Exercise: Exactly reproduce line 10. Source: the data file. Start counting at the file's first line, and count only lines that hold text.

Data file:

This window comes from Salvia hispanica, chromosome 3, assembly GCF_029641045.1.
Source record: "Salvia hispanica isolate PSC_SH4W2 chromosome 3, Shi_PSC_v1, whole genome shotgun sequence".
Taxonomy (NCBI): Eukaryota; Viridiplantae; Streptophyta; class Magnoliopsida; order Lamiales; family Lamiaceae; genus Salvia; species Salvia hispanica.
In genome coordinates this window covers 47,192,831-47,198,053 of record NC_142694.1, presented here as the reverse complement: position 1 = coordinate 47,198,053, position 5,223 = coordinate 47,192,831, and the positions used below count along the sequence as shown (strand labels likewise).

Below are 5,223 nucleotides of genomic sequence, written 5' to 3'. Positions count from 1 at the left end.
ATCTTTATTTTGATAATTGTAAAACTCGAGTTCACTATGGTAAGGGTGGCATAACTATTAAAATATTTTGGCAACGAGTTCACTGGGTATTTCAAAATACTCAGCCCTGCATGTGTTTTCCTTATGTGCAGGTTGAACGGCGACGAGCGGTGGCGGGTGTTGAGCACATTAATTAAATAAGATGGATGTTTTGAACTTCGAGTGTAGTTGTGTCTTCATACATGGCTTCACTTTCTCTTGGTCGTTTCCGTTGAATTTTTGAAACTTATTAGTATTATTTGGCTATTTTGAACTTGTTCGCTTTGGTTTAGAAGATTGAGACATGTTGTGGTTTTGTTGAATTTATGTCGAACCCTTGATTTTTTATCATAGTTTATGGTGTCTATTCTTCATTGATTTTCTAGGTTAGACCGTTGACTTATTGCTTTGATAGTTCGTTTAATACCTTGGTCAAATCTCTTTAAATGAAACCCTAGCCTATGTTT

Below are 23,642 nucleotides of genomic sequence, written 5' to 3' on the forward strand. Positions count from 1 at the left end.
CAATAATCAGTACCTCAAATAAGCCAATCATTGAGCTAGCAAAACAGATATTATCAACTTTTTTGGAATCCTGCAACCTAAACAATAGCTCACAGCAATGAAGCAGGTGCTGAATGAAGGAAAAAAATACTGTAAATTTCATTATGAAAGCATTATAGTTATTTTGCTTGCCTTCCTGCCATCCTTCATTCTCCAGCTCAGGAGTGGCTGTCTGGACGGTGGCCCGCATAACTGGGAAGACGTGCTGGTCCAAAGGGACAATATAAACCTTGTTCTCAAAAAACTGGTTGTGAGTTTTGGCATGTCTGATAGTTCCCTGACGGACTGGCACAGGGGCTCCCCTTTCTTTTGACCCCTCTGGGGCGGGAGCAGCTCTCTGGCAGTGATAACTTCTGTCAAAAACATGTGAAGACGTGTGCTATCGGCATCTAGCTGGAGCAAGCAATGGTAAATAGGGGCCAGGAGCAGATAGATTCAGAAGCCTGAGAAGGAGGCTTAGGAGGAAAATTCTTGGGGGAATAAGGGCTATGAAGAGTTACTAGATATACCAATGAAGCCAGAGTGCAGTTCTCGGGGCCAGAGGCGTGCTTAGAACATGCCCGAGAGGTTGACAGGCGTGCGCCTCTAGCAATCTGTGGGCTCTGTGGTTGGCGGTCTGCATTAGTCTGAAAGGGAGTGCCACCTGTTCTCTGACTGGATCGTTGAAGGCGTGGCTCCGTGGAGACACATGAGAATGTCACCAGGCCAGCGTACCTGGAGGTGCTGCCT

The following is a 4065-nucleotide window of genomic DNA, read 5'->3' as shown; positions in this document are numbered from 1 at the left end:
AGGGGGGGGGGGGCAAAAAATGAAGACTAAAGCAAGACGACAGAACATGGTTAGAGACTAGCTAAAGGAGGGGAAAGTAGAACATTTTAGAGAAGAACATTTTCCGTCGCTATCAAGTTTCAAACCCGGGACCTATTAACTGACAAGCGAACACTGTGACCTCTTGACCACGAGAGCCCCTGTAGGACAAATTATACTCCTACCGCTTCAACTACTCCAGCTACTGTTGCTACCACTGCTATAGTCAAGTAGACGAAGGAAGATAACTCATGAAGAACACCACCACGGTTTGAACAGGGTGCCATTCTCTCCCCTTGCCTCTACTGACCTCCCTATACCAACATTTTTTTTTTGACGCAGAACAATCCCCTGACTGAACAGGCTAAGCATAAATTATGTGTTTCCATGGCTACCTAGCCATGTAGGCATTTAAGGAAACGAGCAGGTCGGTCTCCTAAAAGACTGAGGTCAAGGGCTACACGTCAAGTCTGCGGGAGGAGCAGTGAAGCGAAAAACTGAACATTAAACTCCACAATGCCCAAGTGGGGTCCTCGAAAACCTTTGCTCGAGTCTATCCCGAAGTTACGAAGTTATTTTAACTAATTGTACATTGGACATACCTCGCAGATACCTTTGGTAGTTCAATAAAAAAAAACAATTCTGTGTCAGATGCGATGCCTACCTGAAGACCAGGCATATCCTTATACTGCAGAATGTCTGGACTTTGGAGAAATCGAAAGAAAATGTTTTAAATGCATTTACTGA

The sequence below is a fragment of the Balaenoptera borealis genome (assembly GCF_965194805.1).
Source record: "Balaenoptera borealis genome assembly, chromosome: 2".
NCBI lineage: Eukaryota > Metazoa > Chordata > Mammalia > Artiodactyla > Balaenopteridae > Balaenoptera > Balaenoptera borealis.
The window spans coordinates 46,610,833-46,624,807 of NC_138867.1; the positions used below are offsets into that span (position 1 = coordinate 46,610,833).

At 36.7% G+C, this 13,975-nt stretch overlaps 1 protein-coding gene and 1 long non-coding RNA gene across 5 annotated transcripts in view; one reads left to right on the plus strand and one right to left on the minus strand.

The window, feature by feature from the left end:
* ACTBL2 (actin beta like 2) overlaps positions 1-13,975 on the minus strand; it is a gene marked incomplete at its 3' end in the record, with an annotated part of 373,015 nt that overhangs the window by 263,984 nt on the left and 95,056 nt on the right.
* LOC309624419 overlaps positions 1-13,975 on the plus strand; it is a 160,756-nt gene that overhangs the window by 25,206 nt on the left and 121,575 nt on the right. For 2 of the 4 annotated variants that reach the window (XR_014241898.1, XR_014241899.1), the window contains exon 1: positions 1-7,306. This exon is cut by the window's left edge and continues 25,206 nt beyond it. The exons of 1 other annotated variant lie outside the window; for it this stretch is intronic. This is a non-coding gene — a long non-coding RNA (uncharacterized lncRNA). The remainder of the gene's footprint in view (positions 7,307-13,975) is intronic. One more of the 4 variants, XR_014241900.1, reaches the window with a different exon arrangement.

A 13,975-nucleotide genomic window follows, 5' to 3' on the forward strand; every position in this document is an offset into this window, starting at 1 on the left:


AGGGGGGGGGGGGCAAAAAATGAAGACTAAAGCAAGACGACAGAACATGGTTAGAGACTAGCTAAAGGAGGGGAAAGTAGAACATTTTAGAGAAGAACATTTTCCGTCGCTATCAAGTTTCAAACCCGGGACCTATTAACTGACAAGCGAACACTGTGACCTCTTGACCACGAGAGCCCCTGTAGGACAAATTATACTCCTACCGCTTCAACTACTCCAGCTACTGTTGCTACCACTGCTATAGTCAAGTAGACGAAGGAAGATAACTCATGAAGAACACCACCACGGTTTGAACAGGGTGCCATTCTCTCCCCTTGCCTCTACTGACCTCCCTATACCAACATTTTTTTTTTGACGCAGAACAATCCCCTGACTGAACAGGCTAAGCATAAATTATGTGTTTCCATGGCTACCTAGCCATGTAGGCATTTAAGGAAACGAGCAGGTCGGTCTCCTAAAAGACTGAGGTCAAGGGCTACACGTCAAGTCTGCGGGAGGAGCAGTGAAGCGAAAAACTGAACATTAAACTCCACAATGCCCAAGTGGGGTCCTCGAAAACCTTTGCTCGAGTCTATCCCGAAGTTACGAAGTTATTTTAACTAATTGTACATTGGACATACCTCGCAGATACCTTTGGTAGTTCAATAAAAAAAAACAATTCTGTGTCAGATGCGATGCCTACCTGAAGACCAGGCATATCCTTATACTGCAGAATGTCTGGACTTTGGAGAAATCGAAAGAAAATGTTTTAAATGCATTTACTGA